**As of writing this article, Rotor has also announced they are coming out with a new crank based PM and it looks promising.**

Another method of measuring/training with power is by utilising the experience and knowledge housed within cycling studios. Studios often use Computrainers which are state of the art computerised ergometers. Studios can provide customised training sessions based on ‘power zones’ meaning that when you approach hills or descents, the resistance on the trainer changes requiring of you a change in your power output. Interval training at its best! The thinking has been done for you, no distractions and no external interferences. It’s a load-controlled session where you simply use varying amounts of force in your pedal stroke to meet the resistance fed to your back wheel. There’s simply no hiding here.

With the purchase price of a Computrainer running along the same price lines as a good power meter, a studio is a very good option to test and gauge future gains.

The advantages to this are numerous:

  1. Training is inside so you don’t need to worry about traffic, weather, or lack of daylight.
  2. A studio will provide testing and evaluation of your cycling output. Sessions are designed to improve you in a sound and methodical way.
  3. If you have a race coming up, you can ride the course ahead of time. If you are travelling to a big race (say Ironman Australia, Auckland ITU, Ultimate Batemans Bay, Kona, etc…) the course can be converted into a rideable session for you. You can then rock up to your studio and pre-ride the course as many times as you want. Thereby come race day, you know when and where those hills are coming and will be able to pace correctly to set up a good run.
  4. You can bring your mates in and have a quality group ride that is fun and nobody gets dropped!
  5. The education you will receive while training at Turbo Studio is priceless. You will not only learn how to train different systems of your body, but the why.

So of course with triathletes priding their selves on being ‘cutting edge’, they also have adopted training and racing with these units to get them faster. Not only that, you can utilise power meter to gauge your output and pace the bike portion in a way to not only obtain a good time on the bike, but

also save some legs for a good run.

Attacking the hills, playing ‘calf tag’ with the athlete riding next to you and playing ‘machismo’ every time you came by your supporters who are yelling encouragement (by unnecessary accelerations) have given way to smooth and steady efforts to prevent ‘burning unwanted matches’.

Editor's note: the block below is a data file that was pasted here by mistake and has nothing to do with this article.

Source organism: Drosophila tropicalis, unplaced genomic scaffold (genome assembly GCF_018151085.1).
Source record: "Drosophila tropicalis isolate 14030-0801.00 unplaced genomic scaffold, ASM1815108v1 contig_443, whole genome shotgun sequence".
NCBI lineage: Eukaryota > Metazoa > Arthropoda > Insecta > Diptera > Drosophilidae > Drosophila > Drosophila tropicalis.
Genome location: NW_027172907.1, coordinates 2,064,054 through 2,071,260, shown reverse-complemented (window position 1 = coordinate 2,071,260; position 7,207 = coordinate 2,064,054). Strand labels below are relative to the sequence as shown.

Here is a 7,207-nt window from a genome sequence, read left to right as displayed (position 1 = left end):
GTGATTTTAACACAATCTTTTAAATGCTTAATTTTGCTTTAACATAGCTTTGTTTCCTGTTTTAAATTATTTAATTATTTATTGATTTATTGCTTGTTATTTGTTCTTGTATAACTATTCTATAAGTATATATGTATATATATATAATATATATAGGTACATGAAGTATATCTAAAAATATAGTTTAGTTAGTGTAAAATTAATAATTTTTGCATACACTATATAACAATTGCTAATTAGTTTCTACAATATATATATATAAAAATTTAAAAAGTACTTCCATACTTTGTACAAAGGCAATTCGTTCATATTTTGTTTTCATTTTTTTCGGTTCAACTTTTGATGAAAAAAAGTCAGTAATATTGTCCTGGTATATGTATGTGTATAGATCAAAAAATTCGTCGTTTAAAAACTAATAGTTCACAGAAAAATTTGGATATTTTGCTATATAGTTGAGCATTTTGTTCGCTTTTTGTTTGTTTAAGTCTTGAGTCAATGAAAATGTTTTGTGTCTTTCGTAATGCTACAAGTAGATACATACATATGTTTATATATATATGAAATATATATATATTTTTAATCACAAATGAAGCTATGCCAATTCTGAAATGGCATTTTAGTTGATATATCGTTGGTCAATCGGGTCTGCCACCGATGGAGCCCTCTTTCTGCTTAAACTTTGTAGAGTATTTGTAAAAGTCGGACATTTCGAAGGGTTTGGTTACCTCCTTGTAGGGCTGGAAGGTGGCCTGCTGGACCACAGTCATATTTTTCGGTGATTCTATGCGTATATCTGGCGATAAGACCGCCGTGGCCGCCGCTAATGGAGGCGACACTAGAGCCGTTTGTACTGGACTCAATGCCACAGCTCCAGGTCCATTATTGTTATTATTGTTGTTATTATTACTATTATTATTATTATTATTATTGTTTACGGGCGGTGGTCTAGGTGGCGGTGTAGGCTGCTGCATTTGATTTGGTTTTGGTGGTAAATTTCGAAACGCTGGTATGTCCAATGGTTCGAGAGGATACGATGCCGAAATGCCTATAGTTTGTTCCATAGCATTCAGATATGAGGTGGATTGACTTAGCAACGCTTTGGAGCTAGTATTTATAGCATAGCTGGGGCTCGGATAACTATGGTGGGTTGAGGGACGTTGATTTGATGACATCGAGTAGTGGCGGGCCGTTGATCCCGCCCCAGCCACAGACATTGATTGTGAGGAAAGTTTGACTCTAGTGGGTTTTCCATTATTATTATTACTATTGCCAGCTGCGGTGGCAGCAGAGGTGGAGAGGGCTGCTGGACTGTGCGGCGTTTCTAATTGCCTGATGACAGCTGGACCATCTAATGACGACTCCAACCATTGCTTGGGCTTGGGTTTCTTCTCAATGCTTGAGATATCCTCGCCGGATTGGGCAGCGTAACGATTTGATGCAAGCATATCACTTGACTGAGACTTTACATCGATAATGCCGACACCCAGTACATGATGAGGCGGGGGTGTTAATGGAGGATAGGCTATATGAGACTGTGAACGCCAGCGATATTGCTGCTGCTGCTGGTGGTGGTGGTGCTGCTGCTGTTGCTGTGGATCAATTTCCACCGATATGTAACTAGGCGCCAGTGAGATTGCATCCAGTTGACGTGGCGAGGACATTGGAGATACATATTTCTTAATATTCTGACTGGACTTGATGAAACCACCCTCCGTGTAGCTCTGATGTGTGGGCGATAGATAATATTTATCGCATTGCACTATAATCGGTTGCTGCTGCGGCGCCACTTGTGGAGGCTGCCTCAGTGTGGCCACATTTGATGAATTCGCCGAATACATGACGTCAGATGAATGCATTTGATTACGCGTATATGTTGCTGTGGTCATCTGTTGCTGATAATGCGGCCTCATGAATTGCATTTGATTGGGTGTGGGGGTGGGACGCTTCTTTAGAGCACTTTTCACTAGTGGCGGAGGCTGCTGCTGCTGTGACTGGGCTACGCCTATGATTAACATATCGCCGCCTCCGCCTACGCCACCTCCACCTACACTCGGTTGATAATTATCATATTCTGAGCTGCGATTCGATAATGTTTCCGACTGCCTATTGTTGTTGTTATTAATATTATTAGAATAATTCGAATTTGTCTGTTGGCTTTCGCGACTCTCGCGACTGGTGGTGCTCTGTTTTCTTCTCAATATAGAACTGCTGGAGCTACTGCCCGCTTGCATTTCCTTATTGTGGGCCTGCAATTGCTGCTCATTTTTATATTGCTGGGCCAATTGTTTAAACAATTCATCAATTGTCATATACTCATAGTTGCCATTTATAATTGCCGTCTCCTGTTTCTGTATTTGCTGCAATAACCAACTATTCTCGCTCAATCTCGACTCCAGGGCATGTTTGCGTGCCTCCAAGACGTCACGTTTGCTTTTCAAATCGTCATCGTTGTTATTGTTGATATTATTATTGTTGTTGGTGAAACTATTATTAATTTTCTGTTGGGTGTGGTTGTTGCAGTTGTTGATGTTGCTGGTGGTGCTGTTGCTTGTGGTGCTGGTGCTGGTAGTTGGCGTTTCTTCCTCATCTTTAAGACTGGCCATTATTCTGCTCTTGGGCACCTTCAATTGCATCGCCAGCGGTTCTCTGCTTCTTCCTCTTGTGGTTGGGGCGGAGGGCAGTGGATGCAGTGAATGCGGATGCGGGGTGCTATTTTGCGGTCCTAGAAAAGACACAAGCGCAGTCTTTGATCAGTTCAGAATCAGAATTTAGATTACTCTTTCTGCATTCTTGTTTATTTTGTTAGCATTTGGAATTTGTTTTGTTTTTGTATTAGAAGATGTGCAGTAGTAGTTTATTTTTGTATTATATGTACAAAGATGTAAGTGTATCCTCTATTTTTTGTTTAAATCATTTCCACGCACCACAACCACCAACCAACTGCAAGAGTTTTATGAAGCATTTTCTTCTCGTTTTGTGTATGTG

Power meters provide instant feedback to the rider about their performance and measure their actual output; whereas heart rate monitors measure the physiological effect of effort and therefore ramp up more slowly. Thus, an athlete performing ‘interval’ training while using a power meter can instantly see that they are producing 300 watts, for example, instead of waiting for their heart rate to climb to a certain point. In addition, power meters measure the force that moves the bike forward multiplied by the velocity, which is the desired goal.

This has two significant advantages over heart rate monitors:

  1. An athlete’s heart rate may remain constant over the training period, yet their power output is declining, which they cannot detect with a heart rate monitor;
  2. While an athlete who is not rested or not feeling entirely well may train at their normal heart rate, they are unlikely to be producing their normal power—a heart rate monitor will not reveal this, but a power meter will. Further, power meters enable riders to experiment with cadence and evaluate its effect relative to speed and heart rate.
  3. Sessions at Turbo Studio can be used as a “on the road” wind tunnel. Meaning that the athlete can experiment with different positions/equipment to find the “Nirvana” of the relation between aerodynamics and max wattage output.

Having a power meter will not instantly make you an overnight success. Learning

how and why

to use one will insure that you are not just purchasing a high priced cycle computer. It takes work and dedication (as with everything else in life) but will pay great dividends in the end. This is where TRAINING AT A STUDIO AND WITH A COACH that understands working with power meters and reading power files can help you reach new heights in your cycling whatever your goals.